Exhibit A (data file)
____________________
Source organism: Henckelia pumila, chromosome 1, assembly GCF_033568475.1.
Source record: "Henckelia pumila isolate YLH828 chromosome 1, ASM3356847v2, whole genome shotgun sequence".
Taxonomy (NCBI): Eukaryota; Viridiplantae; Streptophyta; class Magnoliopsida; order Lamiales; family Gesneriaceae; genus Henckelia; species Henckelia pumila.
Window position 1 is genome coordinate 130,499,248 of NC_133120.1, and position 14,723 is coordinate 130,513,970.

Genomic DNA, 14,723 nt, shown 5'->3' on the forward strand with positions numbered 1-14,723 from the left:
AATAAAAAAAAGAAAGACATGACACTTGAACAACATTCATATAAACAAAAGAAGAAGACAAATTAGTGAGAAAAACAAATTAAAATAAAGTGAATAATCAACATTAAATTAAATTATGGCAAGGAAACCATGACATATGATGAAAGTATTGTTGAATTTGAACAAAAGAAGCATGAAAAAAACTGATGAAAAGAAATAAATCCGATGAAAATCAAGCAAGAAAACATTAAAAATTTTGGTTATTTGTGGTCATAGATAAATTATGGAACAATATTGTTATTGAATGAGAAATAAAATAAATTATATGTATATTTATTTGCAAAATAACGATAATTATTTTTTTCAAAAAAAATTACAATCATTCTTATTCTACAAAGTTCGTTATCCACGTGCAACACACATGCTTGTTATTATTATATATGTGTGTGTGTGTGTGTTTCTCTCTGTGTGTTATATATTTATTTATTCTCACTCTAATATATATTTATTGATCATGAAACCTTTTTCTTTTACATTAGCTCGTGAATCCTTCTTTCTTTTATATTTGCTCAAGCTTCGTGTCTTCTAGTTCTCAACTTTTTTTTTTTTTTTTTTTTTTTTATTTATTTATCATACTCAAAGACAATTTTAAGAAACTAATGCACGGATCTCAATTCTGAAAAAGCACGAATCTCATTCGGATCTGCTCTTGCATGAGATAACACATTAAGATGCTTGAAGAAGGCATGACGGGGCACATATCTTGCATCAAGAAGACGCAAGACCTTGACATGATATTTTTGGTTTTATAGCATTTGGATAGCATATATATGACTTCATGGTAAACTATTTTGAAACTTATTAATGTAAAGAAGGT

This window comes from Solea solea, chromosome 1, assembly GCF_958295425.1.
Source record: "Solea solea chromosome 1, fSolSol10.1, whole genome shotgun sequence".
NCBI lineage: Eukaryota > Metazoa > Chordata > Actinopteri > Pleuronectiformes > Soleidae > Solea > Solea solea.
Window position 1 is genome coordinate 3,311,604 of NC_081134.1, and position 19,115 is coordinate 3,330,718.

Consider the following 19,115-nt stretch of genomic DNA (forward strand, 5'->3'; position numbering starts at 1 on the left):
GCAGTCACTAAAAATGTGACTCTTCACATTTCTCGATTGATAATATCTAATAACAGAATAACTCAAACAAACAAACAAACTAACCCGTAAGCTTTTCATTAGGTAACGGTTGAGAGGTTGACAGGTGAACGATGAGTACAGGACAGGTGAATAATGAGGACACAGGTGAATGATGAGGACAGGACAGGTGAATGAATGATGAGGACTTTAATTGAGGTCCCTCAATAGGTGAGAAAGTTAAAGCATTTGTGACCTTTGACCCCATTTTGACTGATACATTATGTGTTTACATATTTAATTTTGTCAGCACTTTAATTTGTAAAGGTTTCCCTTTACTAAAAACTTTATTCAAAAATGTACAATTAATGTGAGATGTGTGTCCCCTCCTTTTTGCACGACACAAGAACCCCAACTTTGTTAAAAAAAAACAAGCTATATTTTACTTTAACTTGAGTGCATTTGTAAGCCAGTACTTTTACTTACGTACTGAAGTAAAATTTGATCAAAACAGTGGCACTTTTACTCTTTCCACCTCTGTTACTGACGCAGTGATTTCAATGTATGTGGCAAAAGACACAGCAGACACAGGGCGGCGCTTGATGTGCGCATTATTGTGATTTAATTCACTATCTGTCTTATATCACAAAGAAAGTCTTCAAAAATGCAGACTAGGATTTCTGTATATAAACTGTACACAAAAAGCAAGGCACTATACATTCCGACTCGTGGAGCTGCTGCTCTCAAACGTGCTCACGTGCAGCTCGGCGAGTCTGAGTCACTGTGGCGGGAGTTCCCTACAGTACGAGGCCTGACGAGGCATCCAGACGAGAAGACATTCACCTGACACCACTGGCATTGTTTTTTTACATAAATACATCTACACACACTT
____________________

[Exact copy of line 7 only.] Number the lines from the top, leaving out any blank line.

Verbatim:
This window comes from Solea solea, chromosome 1, assembly GCF_958295425.1.